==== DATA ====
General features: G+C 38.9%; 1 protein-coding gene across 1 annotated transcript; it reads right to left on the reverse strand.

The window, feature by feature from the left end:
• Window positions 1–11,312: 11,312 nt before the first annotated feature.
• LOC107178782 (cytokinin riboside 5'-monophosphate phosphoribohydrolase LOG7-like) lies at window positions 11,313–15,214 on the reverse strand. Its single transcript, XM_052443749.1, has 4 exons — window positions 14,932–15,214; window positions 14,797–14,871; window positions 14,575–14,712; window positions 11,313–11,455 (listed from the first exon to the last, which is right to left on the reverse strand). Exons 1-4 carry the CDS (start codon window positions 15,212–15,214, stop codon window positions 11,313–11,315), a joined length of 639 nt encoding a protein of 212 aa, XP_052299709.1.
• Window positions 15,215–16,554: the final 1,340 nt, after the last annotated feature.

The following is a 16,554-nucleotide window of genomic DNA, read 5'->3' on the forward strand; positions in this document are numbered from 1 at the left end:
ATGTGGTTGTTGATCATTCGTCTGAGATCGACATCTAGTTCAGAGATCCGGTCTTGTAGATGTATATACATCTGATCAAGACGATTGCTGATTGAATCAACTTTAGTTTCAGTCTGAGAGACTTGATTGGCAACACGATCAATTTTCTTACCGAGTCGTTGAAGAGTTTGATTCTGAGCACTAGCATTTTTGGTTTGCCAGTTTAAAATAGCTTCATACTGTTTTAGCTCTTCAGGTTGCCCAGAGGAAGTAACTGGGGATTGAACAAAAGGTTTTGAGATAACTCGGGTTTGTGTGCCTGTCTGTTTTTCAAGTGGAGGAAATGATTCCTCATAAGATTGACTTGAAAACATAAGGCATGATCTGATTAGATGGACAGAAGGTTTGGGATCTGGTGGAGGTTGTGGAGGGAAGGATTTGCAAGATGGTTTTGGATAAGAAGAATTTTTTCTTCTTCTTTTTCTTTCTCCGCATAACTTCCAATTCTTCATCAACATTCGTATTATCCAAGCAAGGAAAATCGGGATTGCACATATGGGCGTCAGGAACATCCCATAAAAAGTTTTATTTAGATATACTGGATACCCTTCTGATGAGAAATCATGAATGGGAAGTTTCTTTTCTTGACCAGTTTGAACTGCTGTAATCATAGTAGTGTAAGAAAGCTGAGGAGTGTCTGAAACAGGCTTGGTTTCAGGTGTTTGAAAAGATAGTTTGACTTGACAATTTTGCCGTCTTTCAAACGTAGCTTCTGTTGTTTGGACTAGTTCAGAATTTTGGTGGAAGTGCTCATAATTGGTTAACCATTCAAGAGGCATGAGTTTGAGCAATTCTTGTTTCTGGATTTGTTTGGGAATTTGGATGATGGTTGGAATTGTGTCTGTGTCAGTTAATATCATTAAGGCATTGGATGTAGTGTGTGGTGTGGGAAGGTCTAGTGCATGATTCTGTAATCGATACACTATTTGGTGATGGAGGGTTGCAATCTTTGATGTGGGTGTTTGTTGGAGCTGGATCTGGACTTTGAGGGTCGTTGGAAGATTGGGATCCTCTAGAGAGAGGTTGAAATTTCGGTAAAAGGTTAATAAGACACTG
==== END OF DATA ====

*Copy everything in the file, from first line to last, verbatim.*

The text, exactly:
General features: G+C 38.9%; 1 protein-coding gene across 1 annotated transcript; it reads right to left on the reverse strand.

The window, feature by feature from the left end:
• Window positions 1–11,312: 11,312 nt before the first annotated feature.
• LOC107178782 (cytokinin riboside 5'-monophosphate phosphoribohydrolase LOG7-like) lies at window positions 11,313–15,214 on the reverse strand. Its single transcript, XM_052443749.1, has 4 exons — window positions 14,932–15,214; window positions 14,797–14,871; window positions 14,575–14,712; window positions 11,313–11,455 (listed from the first exon to the last, which is right to left on the reverse strand). Exons 1-4 carry the CDS (start codon window positions 15,212–15,214, stop codon window positions 11,313–11,315), a joined length of 639 nt encoding a protein of 212 aa, XP_052299709.1.
• Window positions 15,215–16,554: the final 1,340 nt, after the last annotated feature.

The following is a 16,554-nucleotide window of genomic DNA, read 5'->3' on the forward strand; positions in this document are numbered from 1 at the left end:
ATGTGGTTGTTGATCATTCGTCTGAGATCGACATCTAGTTCAGAGATCCGGTCTTGTAGATGTATATACATCTGATCAAGACGATTGCTGATTGAATCAACTTTAGTTTCAGTCTGAGAGACTTGATTGGCAACACGATCAATTTTCTTACCGAGTCGTTGAAGAGTTTGATTCTGAGCACTAGCATTTTTGGTTTGCCAGTTTAAAATAGCTTCATACTGTTTTAGCTCTTCAGGTTGCCCAGAGGAAGTAACTGGGGATTGAACAAAAGGTTTTGAGATAACTCGGGTTTGTGTGCCTGTCTGTTTTTCAAGTGGAGGAAATGATTCCTCATAAGATTGACTTGAAAACATAAGGCATGATCTGATTAGATGGACAGAAGGTTTGGGATCTGGTGGAGGTTGTGGAGGGAAGGATTTGCAAGATGGTTTTGGATAAGAAGAATTTTTTCTTCTTCTTTTTCTTTCTCCGCATAACTTCCAATTCTTCATCAACATTCGTATTATCCAAGCAAGGAAAATCGGGATTGCACATATGGGCGTCAGGAACATCCCATAAAAAGTTTTATTTAGATATACTGGATACCCTTCTGATGAGAAATCATGAATGGGAAGTTTCTTTTCTTGACCAGTTTGAACTGCTGTAATCATAGTAGTGTAAGAAAGCTGAGGAGTGTCTGAAACAGGCTTGGTTTCAGGTGTTTGAAAAGATAGTTTGACTTGACAATTTTGCCGTCTTTCAAACGTAGCTTCTGTTGTTTGGACTAGTTCAGAATTTTGGTGGAAGTGCTCATAATTGGTTAACCATTCAAGAGGCATGAGTTTGAGCAATTCTTGTTTCTGGATTTGTTTGGGAATTTGGATGATGGTTGGAATTGTGTCTGTGTCAGTTAATATCATTAAGGCATTGGATGTAGTGTGTGGTGTGGGAAGGTCTAGTGCATGATTCTGTAATCGATACACTATTTGGTGATGGAGGGTTGCAATCTTTGATGTGGGTGTTTGTTGGAGCTGGATCTGGACTTTGAGGGTCGTTGGAAGATTGGGATCCTCTAGAGAGAGGTTGAAATTTCGGTAAAAGGTTAATAAGACACTG